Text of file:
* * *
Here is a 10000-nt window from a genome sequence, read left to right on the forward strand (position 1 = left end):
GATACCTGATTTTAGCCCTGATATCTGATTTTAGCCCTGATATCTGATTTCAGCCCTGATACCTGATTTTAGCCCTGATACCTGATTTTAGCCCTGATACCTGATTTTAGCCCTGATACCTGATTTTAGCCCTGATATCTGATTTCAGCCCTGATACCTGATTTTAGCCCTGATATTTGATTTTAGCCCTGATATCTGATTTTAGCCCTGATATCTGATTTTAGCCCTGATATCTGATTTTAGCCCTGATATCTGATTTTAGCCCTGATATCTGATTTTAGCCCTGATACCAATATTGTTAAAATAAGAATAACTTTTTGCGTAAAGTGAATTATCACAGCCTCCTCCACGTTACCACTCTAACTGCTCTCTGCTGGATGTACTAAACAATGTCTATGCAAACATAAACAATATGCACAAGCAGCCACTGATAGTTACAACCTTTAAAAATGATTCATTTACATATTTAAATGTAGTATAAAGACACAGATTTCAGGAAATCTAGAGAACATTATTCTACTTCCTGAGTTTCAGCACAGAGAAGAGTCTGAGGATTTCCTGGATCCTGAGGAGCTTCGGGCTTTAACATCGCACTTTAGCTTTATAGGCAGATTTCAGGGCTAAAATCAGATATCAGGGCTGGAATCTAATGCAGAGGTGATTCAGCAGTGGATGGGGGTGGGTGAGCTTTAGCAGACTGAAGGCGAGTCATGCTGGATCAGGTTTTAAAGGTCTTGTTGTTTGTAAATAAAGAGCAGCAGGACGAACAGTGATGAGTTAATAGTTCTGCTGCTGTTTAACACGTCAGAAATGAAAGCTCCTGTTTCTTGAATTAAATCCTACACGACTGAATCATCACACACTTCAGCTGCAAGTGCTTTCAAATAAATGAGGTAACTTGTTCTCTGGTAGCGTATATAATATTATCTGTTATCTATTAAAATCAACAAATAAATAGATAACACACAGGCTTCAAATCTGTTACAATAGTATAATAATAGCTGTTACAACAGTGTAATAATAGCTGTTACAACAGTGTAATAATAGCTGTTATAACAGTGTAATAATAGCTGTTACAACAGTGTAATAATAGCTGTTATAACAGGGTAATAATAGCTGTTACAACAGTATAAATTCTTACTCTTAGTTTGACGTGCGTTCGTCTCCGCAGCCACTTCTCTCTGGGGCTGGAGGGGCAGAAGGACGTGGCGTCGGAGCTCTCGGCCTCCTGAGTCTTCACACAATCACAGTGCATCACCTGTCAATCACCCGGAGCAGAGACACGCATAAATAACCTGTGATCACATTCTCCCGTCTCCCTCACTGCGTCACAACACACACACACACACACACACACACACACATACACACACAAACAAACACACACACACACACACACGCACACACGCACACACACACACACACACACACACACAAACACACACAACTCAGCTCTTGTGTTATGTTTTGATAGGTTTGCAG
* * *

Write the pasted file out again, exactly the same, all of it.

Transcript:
Here is a 10000-nt window from a genome sequence, read left to right on the forward strand (position 1 = left end):
GATACCTGATTTTAGCCCTGATATCTGATTTTAGCCCTGATATCTGATTTCAGCCCTGATACCTGATTTTAGCCCTGATACCTGATTTTAGCCCTGATACCTGATTTTAGCCCTGATACCTGATTTTAGCCCTGATATCTGATTTCAGCCCTGATACCTGATTTTAGCCCTGATATTTGATTTTAGCCCTGATATCTGATTTTAGCCCTGATATCTGATTTTAGCCCTGATATCTGATTTTAGCCCTGATATCTGATTTTAGCCCTGATATCTGATTTTAGCCCTGATACCAATATTGTTAAAATAAGAATAACTTTTTGCGTAAAGTGAATTATCACAGCCTCCTCCACGTTACCACTCTAACTGCTCTCTGCTGGATGTACTAAACAATGTCTATGCAAACATAAACAATATGCACAAGCAGCCACTGATAGTTACAACCTTTAAAAATGATTCATTTACATATTTAAATGTAGTATAAAGACACAGATTTCAGGAAATCTAGAGAACATTATTCTACTTCCTGAGTTTCAGCACAGAGAAGAGTCTGAGGATTTCCTGGATCCTGAGGAGCTTCGGGCTTTAACATCGCACTTTAGCTTTATAGGCAGATTTCAGGGCTAAAATCAGATATCAGGGCTGGAATCTAATGCAGAGGTGATTCAGCAGTGGATGGGGGTGGGTGAGCTTTAGCAGACTGAAGGCGAGTCATGCTGGATCAGGTTTTAAAGGTCTTGTTGTTTGTAAATAAAGAGCAGCAGGACGAACAGTGATGAGTTAATAGTTCTGCTGCTGTTTAACACGTCAGAAATGAAAGCTCCTGTTTCTTGAATTAAATCCTACACGACTGAATCATCACACACTTCAGCTGCAAGTGCTTTCAAATAAATGAGGTAACTTGTTCTCTGGTAGCGTATATAATATTATCTGTTATCTATTAAAATCAACAAATAAATAGATAACACACAGGCTTCAAATCTGTTACAATAGTATAATAATAGCTGTTACAACAGTGTAATAATAGCTGTTACAACAGTGTAATAATAGCTGTTATAACAGTGTAATAATAGCTGTTACAACAGTGTAATAATAGCTGTTATAACAGGGTAATAATAGCTGTTACAACAGTATAAATTCTTACTCTTAGTTTGACGTGCGTTCGTCTCCGCAGCCACTTCTCTCTGGGGCTGGAGGGGCAGAAGGACGTGGCGTCGGAGCTCTCGGCCTCCTGAGTCTTCACACAATCACAGTGCATCACCTGTCAATCACCCGGAGCAGAGACACGCATAAATAACCTGTGATCACATTCTCCCGTCTCCCTCACTGCGTCACAACACACACACACACACACACACACACACACATACACACACAAACAAACACACACACACACACACACGCACACACGCACACACACACACACACACACACACACAAACACACACAACTCAGCTCTTGTGTTATGTTTTGATAGGTTTGCAG